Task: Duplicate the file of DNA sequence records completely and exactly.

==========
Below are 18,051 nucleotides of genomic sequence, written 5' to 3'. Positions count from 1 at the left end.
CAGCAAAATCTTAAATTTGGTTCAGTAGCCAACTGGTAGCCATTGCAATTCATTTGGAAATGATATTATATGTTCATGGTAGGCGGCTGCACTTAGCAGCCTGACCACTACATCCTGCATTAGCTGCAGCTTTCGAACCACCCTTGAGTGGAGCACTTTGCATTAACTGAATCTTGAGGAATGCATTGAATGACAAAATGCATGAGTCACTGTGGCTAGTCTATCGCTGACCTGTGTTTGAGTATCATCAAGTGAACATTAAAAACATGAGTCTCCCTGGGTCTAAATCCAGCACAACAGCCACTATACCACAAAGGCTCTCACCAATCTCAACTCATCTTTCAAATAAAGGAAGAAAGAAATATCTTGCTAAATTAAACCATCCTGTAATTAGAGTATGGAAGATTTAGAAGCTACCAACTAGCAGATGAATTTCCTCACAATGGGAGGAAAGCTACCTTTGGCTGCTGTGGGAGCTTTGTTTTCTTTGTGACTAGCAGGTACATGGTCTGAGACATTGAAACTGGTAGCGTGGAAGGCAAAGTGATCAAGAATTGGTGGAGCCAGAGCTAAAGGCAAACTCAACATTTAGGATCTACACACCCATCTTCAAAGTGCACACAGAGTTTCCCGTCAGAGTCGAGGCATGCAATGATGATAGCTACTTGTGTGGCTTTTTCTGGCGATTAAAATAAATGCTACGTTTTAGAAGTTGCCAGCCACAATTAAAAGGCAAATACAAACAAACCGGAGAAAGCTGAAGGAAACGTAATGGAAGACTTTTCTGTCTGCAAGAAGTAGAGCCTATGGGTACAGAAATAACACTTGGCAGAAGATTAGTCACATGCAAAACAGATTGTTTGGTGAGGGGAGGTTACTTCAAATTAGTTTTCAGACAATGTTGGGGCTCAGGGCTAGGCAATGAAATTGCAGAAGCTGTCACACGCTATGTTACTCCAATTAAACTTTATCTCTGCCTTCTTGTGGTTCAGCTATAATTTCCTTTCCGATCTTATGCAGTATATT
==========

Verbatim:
Below are 18,051 nucleotides of genomic sequence, written 5' to 3'. Positions count from 1 at the left end.
CAGCAAAATCTTAAATTTGGTTCAGTAGCCAACTGGTAGCCATTGCAATTCATTTGGAAATGATATTATATGTTCATGGTAGGCGGCTGCACTTAGCAGCCTGACCACTACATCCTGCATTAGCTGCAGCTTTCGAACCACCCTTGAGTGGAGCACTTTGCATTAACTGAATCTTGAGGAATGCATTGAATGACAAAATGCATGAGTCACTGTGGCTAGTCTATCGCTGACCTGTGTTTGAGTATCATCAAGTGAACATTAAAAACATGAGTCTCCCTGGGTCTAAATCCAGCACAACAGCCACTATACCACAAAGGCTCTCACCAATCTCAACTCATCTTTCAAATAAAGGAAGAAAGAAATATCTTGCTAAATTAAACCATCCTGTAATTAGAGTATGGAAGATTTAGAAGCTACCAACTAGCAGATGAATTTCCTCACAATGGGAGGAAAGCTACCTTTGGCTGCTGTGGGAGCTTTGTTTTCTTTGTGACTAGCAGGTACATGGTCTGAGACATTGAAACTGGTAGCGTGGAAGGCAAAGTGATCAAGAATTGGTGGAGCCAGAGCTAAAGGCAAACTCAACATTTAGGATCTACACACCCATCTTCAAAGTGCACACAGAGTTTCCCGTCAGAGTCGAGGCATGCAATGATGATAGCTACTTGTGTGGCTTTTTCTGGCGATTAAAATAAATGCTACGTTTTAGAAGTTGCCAGCCACAATTAAAAGGCAAATACAAACAAACCGGAGAAAGCTGAAGGAAACGTAATGGAAGACTTTTCTGTCTGCAAGAAGTAGAGCCTATGGGTACAGAAATAACACTTGGCAGAAGATTAGTCACATGCAAAACAGATTGTTTGGTGAGGGGAGGTTACTTCAAATTAGTTTTCAGACAATGTTGGGGCTCAGGGCTAGGCAATGAAATTGCAGAAGCTGTCACACGCTATGTTACTCCAATTAAACTTTATCTCTGCCTTCTTGTGGTTCAGCTATAATTTCCTTTCCGATCTTATGCAGTATATT